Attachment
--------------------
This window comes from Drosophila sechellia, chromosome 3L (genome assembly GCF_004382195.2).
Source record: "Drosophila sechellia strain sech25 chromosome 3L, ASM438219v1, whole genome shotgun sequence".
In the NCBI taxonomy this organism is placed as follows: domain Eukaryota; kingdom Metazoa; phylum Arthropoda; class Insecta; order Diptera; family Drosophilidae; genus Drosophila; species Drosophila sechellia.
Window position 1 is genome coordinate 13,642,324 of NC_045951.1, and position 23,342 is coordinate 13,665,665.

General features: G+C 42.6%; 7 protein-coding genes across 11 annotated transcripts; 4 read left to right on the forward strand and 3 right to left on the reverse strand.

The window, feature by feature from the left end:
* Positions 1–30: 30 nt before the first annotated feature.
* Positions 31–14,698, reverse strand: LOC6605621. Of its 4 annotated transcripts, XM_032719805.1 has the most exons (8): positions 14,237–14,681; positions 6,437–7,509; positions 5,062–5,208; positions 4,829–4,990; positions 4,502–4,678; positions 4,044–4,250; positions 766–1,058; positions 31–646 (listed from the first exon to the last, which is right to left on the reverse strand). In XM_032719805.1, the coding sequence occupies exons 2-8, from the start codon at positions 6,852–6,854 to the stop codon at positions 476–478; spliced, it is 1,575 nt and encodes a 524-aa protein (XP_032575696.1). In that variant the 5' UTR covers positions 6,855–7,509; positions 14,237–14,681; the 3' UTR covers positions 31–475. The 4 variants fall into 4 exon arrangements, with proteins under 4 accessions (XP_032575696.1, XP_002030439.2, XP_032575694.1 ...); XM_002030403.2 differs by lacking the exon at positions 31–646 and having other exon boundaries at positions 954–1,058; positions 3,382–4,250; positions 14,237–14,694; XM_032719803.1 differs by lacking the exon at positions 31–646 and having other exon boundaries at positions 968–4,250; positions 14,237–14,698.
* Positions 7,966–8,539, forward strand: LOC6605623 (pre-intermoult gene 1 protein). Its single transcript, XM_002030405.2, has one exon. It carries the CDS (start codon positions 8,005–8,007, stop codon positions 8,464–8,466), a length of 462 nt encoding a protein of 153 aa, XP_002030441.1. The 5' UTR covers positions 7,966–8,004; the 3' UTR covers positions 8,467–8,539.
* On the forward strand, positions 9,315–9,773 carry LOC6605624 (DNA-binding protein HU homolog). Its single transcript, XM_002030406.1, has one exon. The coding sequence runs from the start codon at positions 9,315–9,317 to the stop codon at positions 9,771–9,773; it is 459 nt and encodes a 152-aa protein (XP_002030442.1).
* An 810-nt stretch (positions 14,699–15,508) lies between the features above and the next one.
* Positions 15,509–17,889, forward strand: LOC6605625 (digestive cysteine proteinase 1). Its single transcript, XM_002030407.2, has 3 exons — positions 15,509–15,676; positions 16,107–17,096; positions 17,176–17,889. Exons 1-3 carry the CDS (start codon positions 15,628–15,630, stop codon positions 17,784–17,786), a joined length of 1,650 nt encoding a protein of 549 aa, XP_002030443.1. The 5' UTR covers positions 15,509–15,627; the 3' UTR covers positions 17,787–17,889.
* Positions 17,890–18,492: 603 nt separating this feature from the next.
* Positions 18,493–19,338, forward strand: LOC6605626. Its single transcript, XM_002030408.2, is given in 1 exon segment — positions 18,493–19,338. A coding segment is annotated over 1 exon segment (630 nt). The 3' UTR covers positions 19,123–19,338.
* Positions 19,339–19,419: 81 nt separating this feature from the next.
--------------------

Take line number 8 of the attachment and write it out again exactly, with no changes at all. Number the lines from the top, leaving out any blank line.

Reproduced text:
* Positions 31–14,698, reverse strand: LOC6605621. Of its 4 annotated transcripts, XM_032719805.1 has the most exons (8): positions 14,237–14,681; positions 6,437–7,509; positions 5,062–5,208; positions 4,829–4,990; positions 4,502–4,678; positions 4,044–4,250; positions 766–1,058; positions 31–646 (listed from the first exon to the last, which is right to left on the reverse strand). In XM_032719805.1, the coding sequence occupies exons 2-8, from the start codon at positions 6,852–6,854 to the stop codon at positions 476–478; spliced, it is 1,575 nt and encodes a 524-aa protein (XP_032575696.1). In that variant the 5' UTR covers positions 6,855–7,509; positions 14,237–14,681; the 3' UTR covers positions 31–475. The 4 variants fall into 4 exon arrangements, with proteins under 4 accessions (XP_032575696.1, XP_002030439.2, XP_032575694.1 ...); XM_002030403.2 differs by lacking the exon at positions 31–646 and having other exon boundaries at positions 954–1,058; positions 3,382–4,250; positions 14,237–14,694; XM_032719803.1 differs by lacking the exon at positions 31–646 and having other exon boundaries at positions 968–4,250; positions 14,237–14,698.